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What You Need To Know About Premarital Agreements In Florida

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Money is one of the biggest sources of friction in any relationship. That’s especially true in subsequent marriages. These couples usually have significant non-marital assets. These individuals often have significant non-marital debt as well. So, either extra money or a lack of money could be a problem.

A premarital agreement completely removes money from the equation. Finances never have a chance to cause problems. So, far from being “divorce insurance,” a Florida premarital agreement puts your marriage on a stronger footing.

Making a Premarital Agreement in Port St. Lucie

Financial matters like the ones mentioned above dominate most Florida prenuptial agreements. Under the Uniform Premarital and Marital Agreements Act, these contracts can cover a wide range of financial topics, including:

  • Confirmation of Non-Marital Property: Commingled property leads to very costly divorce litigation. Commingling occurs when marital and non-marital property are mixed. For example, Husband might use a wedding gift from his parents to fix up a rental house Wife owned before the marriage. In this example, a prenup could designate the house as one or the other.
  • Alimony Caps: Typically, limits on both the amount and duration of payments are acceptable under the UPMAA. In some cases, the elimination of alimony might be a possibility as well.
  • Division of Marital Property: Similarly, the division does not have to be 50-50. As long as the agreement does not fail for one of the reasons mentioned below, a 60-40 or even a 70-30 split would probably be okay.

Premarital agreements can cover non-financial matters as well. In subsequent marriages, inheritance and succession matters often cause many disputes. These agreements can eliminate these disagreements by drawing clear lines.

Challenging a Premarital Agreement in Port St. Lucie

There is a strong presumption in family law in favor of agreements between the spouses. That presumption applies to Florida prenuptial agreements. Under the UMPAA, these agreements are invalid only if one of the following applies:

  • Involuntary: Usually, “involuntariness” does not mean undue pressure. There is almost always at least some pressure to sign a premarital agreement. Instead, an agreement is involuntary if one spouse withheld key information. The challenging spouse must also establish that the withheld information was unavailable from any other source.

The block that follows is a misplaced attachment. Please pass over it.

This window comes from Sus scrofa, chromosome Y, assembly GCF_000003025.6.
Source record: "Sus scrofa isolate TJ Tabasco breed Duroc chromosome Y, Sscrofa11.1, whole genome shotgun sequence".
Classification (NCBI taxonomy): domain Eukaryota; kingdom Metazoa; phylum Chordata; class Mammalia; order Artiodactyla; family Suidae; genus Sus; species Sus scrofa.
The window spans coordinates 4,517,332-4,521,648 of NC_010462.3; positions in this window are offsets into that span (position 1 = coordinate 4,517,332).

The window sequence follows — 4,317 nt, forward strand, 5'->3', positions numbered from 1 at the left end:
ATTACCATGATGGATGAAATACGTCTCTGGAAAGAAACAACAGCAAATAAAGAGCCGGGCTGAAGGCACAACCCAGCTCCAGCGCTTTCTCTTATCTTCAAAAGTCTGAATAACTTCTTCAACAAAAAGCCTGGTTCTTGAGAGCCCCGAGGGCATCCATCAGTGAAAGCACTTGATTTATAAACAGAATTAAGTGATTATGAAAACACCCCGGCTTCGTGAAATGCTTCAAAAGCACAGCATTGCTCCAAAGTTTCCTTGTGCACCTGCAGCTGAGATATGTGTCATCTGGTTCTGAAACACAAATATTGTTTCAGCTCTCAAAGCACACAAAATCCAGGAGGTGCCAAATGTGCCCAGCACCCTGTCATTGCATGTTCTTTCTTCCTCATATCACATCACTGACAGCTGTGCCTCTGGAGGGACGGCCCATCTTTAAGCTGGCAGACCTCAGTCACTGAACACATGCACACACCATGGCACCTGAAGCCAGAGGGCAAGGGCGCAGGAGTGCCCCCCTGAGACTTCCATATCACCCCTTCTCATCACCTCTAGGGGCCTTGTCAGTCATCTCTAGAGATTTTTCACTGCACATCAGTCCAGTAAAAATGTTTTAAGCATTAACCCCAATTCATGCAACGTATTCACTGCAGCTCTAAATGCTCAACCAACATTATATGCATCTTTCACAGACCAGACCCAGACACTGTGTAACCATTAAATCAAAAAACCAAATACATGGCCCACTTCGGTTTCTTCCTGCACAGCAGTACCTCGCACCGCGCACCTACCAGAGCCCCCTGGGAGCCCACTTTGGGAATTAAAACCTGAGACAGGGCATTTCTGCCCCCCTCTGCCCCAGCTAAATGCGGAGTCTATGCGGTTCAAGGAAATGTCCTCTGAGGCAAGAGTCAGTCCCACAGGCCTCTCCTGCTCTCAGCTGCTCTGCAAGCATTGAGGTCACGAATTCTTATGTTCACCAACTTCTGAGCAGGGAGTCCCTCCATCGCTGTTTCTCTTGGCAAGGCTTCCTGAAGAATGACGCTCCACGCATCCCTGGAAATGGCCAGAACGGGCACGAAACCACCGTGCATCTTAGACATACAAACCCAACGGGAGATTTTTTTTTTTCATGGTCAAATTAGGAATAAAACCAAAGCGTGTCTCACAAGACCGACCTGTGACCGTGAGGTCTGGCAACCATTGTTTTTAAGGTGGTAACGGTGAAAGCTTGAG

• Unconscionable: The aforementioned 60-40 and 70-30 splits are uneven, but not necessarily unconscionable. Furthermore, the agreement must have been unconscionable when it was made. Subsequent events are not relevant.

Most Florida prenuptial agreements have severability clauses. If one part is declared invalid, the rest remains in effect.

To understand how all this works, consider the example of the former Los Angeles Dodgers owners Frank and Jamie McCourt. In 2011, the Dodgers were in bankruptcy court and the McCourts were in divorce court. Since the team was essentially worthless, Jamie gave Frank her half of the club in exchange for about $200 million.

A few years later, Frank sold the team for over $2 billion. Jamie tried to overturn the property agreement. But the court ruled that the agreement was not involuntary. Even if Frank withheld information, which was dubious, the court noted that Jamie co-owned the team at the time. Furthermore, the agreement was not unconscionable when it was made.

California and Florida are both UPMAA states. SO, the outcome would have been about the same in either jurisdiction.

Reach Out to Experienced Lawyers

A premarital agreement is basically marriage security. For a free consultation with an experienced family law attorney in Port St. Lucie, contact Eighmie Law Firm, P.A. We routinely handle cases all throughout the Treasure Coast.

Resource:

uniformlaws.org/shared/docs/premarital%20and%20marital%20agreements/2012_pmaa_final.pdf

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